Use this URL to cite or link to this record in EThOS: https://ethos.bl.uk/OrderDetails.do?uin=uk.bl.ethos.772237
Title: Predictive modelling and quantitative GIS-based analysis of ritual and settlement landscapes of Neolithic mainland Scotland, c 4000-2500 BC
Author: Graves, Dorothy Jonina
Awarding Body: University of Edinburgh
Current Institution: University of Edinburgh
Date of Award: 2009
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Abstract:
Monument sites dominate mainland Scottish Neolithic research because so few settlements are known, less than sixty to date. Mostly found by chance, these sites are highly fragmented, difficult to recognise and resistant to interpretation. Important insights into monumentality have recently been achieved using geographic information system (GIS) based landscape studies, but these approaches have not been applied to the settlement record of the Scottish mainland. Accordingly, this research proposes a new landscape methodology, integrating both settlement and 'ritual' evidence to create the first GIS-based predictive models that identify those locations most likely to have sustained Neolithic setdement over the whole of mainland Scotland. Known settlements and monuments provide social and environmental information, which is quantified and contrasted with a control sample. Multivariate statistical analyses establish the variables that may have guided the placement of known sites, forming the backbone of the predictive models. Test samples kept separate from each model's construction were created from two case study regions - southwest Argyll and the Moray Firthlands. Moray has yielded many known settlements, which are wholly unknown in Argyll. This data was used to verify each model's performance. This research holds great promise for exploiting predictive modelling as a powerful tool in Scottish archaeological research, which should be optimised for regions where limited or no proof of archaeological remains is known.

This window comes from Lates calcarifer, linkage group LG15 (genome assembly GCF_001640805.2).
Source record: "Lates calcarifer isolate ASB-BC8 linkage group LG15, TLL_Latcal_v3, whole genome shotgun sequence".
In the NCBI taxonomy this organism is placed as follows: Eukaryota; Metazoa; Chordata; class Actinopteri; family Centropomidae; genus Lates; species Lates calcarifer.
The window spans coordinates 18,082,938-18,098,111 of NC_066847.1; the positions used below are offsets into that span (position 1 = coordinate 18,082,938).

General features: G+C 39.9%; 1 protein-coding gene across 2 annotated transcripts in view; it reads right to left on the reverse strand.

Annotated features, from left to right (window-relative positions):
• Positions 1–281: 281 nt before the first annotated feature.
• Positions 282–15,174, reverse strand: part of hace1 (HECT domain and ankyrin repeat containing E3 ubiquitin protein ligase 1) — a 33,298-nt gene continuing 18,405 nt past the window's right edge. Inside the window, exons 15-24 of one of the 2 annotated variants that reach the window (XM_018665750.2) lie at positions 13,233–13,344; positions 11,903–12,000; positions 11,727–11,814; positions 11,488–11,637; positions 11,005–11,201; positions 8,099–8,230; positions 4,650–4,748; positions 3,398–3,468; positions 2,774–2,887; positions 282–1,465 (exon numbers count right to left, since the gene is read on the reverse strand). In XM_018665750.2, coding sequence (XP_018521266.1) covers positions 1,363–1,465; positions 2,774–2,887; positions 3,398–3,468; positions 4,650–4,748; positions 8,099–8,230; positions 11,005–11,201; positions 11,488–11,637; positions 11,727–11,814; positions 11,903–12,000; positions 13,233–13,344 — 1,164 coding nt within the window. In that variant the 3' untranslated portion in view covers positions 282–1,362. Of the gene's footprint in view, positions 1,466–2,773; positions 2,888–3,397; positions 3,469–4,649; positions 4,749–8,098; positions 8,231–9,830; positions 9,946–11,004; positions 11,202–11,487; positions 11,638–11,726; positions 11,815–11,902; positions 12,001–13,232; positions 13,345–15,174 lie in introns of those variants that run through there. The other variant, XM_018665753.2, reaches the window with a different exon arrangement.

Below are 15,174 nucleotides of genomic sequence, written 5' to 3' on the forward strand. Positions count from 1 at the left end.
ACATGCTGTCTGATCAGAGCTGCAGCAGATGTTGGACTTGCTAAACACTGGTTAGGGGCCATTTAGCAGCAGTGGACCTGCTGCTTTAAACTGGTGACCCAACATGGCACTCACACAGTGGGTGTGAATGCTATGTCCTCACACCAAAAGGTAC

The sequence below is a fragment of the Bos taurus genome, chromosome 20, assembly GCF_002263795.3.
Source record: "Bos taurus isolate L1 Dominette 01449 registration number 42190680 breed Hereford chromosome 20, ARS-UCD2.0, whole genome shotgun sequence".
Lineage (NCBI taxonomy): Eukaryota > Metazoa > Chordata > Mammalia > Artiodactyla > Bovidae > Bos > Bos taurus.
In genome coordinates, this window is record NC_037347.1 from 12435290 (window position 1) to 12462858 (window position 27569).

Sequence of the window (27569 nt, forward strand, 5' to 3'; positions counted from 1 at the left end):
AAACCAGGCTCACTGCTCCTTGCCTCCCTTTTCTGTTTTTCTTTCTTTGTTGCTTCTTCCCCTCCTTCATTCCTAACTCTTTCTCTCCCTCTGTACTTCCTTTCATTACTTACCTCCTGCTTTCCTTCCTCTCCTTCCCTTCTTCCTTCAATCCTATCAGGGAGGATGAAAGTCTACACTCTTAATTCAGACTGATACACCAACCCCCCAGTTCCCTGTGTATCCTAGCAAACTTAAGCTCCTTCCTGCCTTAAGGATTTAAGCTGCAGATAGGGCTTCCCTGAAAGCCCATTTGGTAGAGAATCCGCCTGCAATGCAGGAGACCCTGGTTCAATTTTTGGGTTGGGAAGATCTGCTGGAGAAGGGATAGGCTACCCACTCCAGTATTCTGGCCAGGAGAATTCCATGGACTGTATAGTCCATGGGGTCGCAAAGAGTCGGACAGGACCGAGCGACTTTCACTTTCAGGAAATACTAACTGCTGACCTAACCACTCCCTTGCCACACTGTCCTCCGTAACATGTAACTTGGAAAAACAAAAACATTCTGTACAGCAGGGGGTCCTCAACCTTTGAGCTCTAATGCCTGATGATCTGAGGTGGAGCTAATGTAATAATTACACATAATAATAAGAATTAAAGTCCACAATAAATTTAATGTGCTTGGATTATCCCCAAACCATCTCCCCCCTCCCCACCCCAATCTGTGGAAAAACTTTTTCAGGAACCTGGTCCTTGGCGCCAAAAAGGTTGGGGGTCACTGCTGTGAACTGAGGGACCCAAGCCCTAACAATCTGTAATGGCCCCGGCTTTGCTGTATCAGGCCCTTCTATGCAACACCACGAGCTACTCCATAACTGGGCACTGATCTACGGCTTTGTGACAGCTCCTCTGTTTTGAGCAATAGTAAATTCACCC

Supervisor: Not available Sponsor: Not available
Qualification Name: Thesis (Ph.D.) Qualification Level: Doctoral
EThOS ID: uk.bl.ethos.772237  DOI: Not available
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